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The Government manager and the spy cam: Offender claims ‘miscarriage of justice’ in Supreme Court bid to keep name secret

A Government manager who planted a spy camera in a gym bathroom is taking his fight to keep his name secret to the country’s highest court – claiming he’s the victim of a “miscarriage of justice”.

He says judges who have heard his case so far have made errors in their decisions and “ignored” the impact being named would have on him.

In June last year the Herald revealed – after following the case since early 2018 – the man captured nearly 40,000 images of unsuspecting men and women in various states of undress.

He was originally granted a discharge without conviction and permanent name suppression.

Police appealed that result on the basis the wrong summary of facts was used at the sentencing, minimising the seriousness of the offending as an isolated incident.

The offending included four separate dates in November 2017.

One woman had told the court of “feeling sickened” at learning she was filmed naked in a “place where she had expected to be safe”.

After the High Court appeal, Justice Simon Moore deemed the consequences of a conviction would not be disproportionate.

He quashed the original sentence, entered a conviction and revoked permanent name suppression. The case was due to go back to the District Court for sentencing.

The man then took his case to the Court ofAppeal.

After reviewing the matter Justice Stephen Kos, Justice Susan Thomas and Justice David Gendall dismissed the man’s appeal, stating the High Court judge had based his decision on the correct facts.

They said Justice Moore had also taken an “orthodox and correct approach” and agreed that the man did not meet the “extreme hardship” threshold to warrant name suppression.

Furthermore, the principle of open justice clearly favoured publication, the decision said.

Before the man’s name suppression lapsed he mounted a new appeal, seeking leave to take his case to the Supreme Court.

Yesterday he filed his full application for leave.

In it his lawyer Ron Mansfield said there had been a “miscarriage of justice” and Justice Moore had made “several errors” when assessing the gravity of offending, “overlooked” the offender’s personal mitigating features and “ignored” the “stigma and additional complications” that would come with a conviction.

“In doing so, he effectively treated as irrelevant what in other cases has been held to be a significant consequence, especially for someone of the applicant’s age and stage in life,” Mansfield said in his submissions, provided to the Herald.

He said the Court of Appeal then “glossed over” the same point.

Both courts were “led astray” by looking at the case from the wrong angle – the consequence of a conviction rather than the underlying offending.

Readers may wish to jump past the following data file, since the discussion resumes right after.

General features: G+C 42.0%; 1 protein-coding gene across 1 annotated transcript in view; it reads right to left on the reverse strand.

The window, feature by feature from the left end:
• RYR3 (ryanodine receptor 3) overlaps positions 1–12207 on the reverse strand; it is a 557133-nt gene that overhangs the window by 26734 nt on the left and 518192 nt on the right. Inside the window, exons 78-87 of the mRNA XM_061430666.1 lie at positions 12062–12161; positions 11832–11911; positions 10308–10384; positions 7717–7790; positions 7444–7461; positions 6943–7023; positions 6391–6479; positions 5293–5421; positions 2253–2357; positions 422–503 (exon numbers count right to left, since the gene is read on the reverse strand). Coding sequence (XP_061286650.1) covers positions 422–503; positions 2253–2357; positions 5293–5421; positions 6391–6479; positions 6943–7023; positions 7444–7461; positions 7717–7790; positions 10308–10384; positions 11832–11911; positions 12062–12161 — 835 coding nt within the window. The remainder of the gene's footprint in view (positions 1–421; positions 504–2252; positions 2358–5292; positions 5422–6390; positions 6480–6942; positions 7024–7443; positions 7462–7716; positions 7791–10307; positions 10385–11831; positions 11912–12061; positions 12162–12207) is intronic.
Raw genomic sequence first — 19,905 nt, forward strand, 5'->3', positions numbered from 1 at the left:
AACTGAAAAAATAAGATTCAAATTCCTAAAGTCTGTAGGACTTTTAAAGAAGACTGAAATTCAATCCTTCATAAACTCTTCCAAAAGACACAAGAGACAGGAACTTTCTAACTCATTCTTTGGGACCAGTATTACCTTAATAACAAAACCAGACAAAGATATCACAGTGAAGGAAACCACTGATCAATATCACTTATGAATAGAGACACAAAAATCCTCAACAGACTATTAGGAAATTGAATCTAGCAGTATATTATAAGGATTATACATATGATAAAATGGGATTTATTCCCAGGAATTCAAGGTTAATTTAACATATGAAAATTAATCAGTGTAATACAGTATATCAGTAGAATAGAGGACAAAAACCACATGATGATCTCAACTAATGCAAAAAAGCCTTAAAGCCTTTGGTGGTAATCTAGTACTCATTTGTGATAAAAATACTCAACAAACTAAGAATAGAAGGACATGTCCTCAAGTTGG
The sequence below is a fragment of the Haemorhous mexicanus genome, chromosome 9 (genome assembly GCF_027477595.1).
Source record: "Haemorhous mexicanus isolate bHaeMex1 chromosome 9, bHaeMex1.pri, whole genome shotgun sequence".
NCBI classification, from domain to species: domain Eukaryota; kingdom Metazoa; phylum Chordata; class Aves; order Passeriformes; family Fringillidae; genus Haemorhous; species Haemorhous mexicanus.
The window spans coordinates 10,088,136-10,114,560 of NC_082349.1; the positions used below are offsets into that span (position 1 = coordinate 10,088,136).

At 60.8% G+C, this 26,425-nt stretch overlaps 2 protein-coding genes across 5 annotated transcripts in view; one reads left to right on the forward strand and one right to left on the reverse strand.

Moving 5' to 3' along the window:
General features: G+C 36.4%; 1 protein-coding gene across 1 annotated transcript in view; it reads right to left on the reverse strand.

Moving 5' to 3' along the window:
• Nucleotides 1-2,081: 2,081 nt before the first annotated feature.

Mansfield said their assessments were: “incomplete” and “meaningless” as a result – and given their approach, they were always going to be “skewed heavily in favour of a conviction”.

His proposed Supreme Court appeal would be “a suitable vehicle” for his client to have a fair hearing.

As for name suppression, Mansfield said earlier analysis of the case by Justice Moore was “incomplete” and the Court of Appeal approach was “just as cursory”.

He claimed that in the three years since the offending the offender had “poured considerable effort” into addressing his deep personal issues.

But he was “by no means out of the woods” and had “endured a stretch of suicidal ideation”.

He was still “coming to terms” with losing his high powered role and his outlook for the future was “bleak” even if his name was never published.

“The fallout from publication – which, given the media will inevitably focus on the salacious aspects will be considerable – will only make it bleaker,” Mansfield said.

“Publication will render the recovery he has worked so hard at over the past three years virtually impossible.

“And for what? While there is always an interest in open justice in the broader sense – there is no particular interest here.”

Mansfield said the man’s offending had no connection to his role and the public interest in the case had been “overstated”.

The man’s employer had no idea he had been charged and said they would not have supported any bid for a discharge without conviction or name suppression.

Mansfield said the Supreme Court ought to appropriately assess the “relevance of his personal issues to the extent of the hardship he will suffer”.

The court is yet to decide whether the appeal will be heard and is seeking submissions from parties including the Crown and the Herald.

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